The CSE Institute and Saul Ewing Arnstein & Lehr, LLP co-sponsored a seminar on Human Trafficking in Pennsylvania at Duquesne University’s Cyril H. Wecht Institute of Forensic Science and Law on Friday, March 9, 2018.
The seminar focused on providing a victim-centered legal update on human trafficking and what steps lawyers can take to help victims. Experts from throughout Pennsylvania gave presentations on a variety of trafficking-related issues: relevant international law was covered by Judy Hale Reed, Esq., MPA from the Women’s Center and Shelter of Greater Pittsburgh; sex trafficking of minors and federal prosecutions by Jessica Lieber Smolar, Esq., Assistant United States Attorney for the Western District of Pennsylvania; labor exploitation among low-wage workers and related immigration and civil law by Matthew Lamberti, Esq. from Friends of Farmworkers; understanding human trafficking and how to respond by Carlos Golfetto, Ph.D., NCC, ACS, LPC of Pittsburgh Action Against Rape; and best practices for trauma-informed lawyering by Jamie Manirakiza, MSW, LSW from The Salvation Army Eastern Territorial Headquarters.
CSE Institute Director Shea Rhodes, Esq. provided an overview of Pennsylvania state human trafficking laws, focusing on Act 105 and its application. To round out the morning session, the experts convened for a question-and-answer panel, moderated by Benjamin E. Wecht, M.A., that further explored the legal, investigative, and treatment issues that arise in the human trafficking arena.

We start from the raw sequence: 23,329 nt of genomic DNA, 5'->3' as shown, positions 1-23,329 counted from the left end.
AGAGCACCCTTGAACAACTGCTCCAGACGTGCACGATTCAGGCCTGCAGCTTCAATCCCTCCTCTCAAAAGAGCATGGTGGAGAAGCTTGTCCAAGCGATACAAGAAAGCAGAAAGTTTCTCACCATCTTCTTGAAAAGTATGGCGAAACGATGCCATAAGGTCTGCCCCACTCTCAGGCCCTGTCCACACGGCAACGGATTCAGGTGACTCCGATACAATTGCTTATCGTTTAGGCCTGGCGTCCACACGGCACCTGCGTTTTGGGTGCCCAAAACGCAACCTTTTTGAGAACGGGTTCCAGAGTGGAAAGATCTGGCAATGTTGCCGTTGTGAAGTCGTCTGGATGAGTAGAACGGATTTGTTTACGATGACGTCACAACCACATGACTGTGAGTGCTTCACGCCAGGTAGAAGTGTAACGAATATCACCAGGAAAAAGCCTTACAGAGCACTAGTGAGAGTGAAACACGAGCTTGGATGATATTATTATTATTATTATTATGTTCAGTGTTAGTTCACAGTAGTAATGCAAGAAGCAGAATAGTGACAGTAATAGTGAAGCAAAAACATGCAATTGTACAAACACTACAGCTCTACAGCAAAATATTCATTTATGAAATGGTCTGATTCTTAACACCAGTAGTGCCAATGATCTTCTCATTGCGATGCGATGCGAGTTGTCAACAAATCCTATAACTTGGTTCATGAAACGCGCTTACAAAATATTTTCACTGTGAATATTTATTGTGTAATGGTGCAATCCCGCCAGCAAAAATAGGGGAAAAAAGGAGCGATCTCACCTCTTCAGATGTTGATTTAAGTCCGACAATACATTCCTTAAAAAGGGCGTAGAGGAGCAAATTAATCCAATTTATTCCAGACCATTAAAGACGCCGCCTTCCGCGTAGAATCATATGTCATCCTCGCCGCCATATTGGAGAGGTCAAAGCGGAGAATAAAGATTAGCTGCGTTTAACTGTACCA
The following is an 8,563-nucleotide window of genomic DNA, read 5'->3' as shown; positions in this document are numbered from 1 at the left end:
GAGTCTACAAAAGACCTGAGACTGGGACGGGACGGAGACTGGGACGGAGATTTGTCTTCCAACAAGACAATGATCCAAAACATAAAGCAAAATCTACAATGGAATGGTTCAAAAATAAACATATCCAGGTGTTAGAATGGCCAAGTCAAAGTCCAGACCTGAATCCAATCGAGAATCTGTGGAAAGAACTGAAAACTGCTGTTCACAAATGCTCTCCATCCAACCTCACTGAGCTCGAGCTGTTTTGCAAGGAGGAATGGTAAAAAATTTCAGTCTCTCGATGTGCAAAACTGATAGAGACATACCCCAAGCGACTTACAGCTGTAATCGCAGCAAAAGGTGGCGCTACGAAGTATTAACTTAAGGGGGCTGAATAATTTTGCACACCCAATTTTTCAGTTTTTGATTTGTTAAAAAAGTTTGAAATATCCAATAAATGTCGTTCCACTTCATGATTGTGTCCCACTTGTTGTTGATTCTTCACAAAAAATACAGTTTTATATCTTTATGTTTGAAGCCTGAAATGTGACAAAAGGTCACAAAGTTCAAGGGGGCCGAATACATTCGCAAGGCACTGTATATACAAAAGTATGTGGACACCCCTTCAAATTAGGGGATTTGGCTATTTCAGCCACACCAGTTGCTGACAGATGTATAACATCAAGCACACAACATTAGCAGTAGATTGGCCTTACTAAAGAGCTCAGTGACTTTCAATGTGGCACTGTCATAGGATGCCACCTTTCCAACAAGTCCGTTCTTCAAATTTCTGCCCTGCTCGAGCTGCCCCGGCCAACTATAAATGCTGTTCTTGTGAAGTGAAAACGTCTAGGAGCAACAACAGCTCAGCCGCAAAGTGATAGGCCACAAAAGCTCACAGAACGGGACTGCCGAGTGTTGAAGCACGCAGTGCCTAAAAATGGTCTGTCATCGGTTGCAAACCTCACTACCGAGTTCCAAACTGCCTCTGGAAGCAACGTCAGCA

Shea Rhodes and CSE Institute Justice for Victims Fellow Sarah Robinson, Esq. also gave a presentation on post-conviction relief, focusing on how to help victims through the vacatur and expungement processes. They highlighted both logistics and big-picture special issues that arise during the course of post-conviction advocacy.
Pennsylvania’s human trafficking statute was enacted in 2014, which sets out clear elements to charge human traffickers. As quoted by WESA, Director Rhodes explained that before this update, “We didn’t have a statute with elements of a crime to prove. Now, we do.” The first conviction was secured by Assistant District Attorney Rob Schopf in Lehigh County in 2016. Since then, over 30 trafficking prosecutions have resulted in convictions. While “Act 105” is one of the toughest anti-trafficking laws in the country from a prosecutorial perspective, there are a number of amendments needed to bring Pennsylvania in line with federal law and enhance our impact on trafficking statewide.
The CLE was an overall success. We look forward to continued opportunities to collaborate with our colleagues at Duquesne and Saul Ewing in the Western part of the state.
All views expressed herein are personal to the author and do not necessarily reflect the views of the Villanova University Charles Widger School of Law or of Villanova University.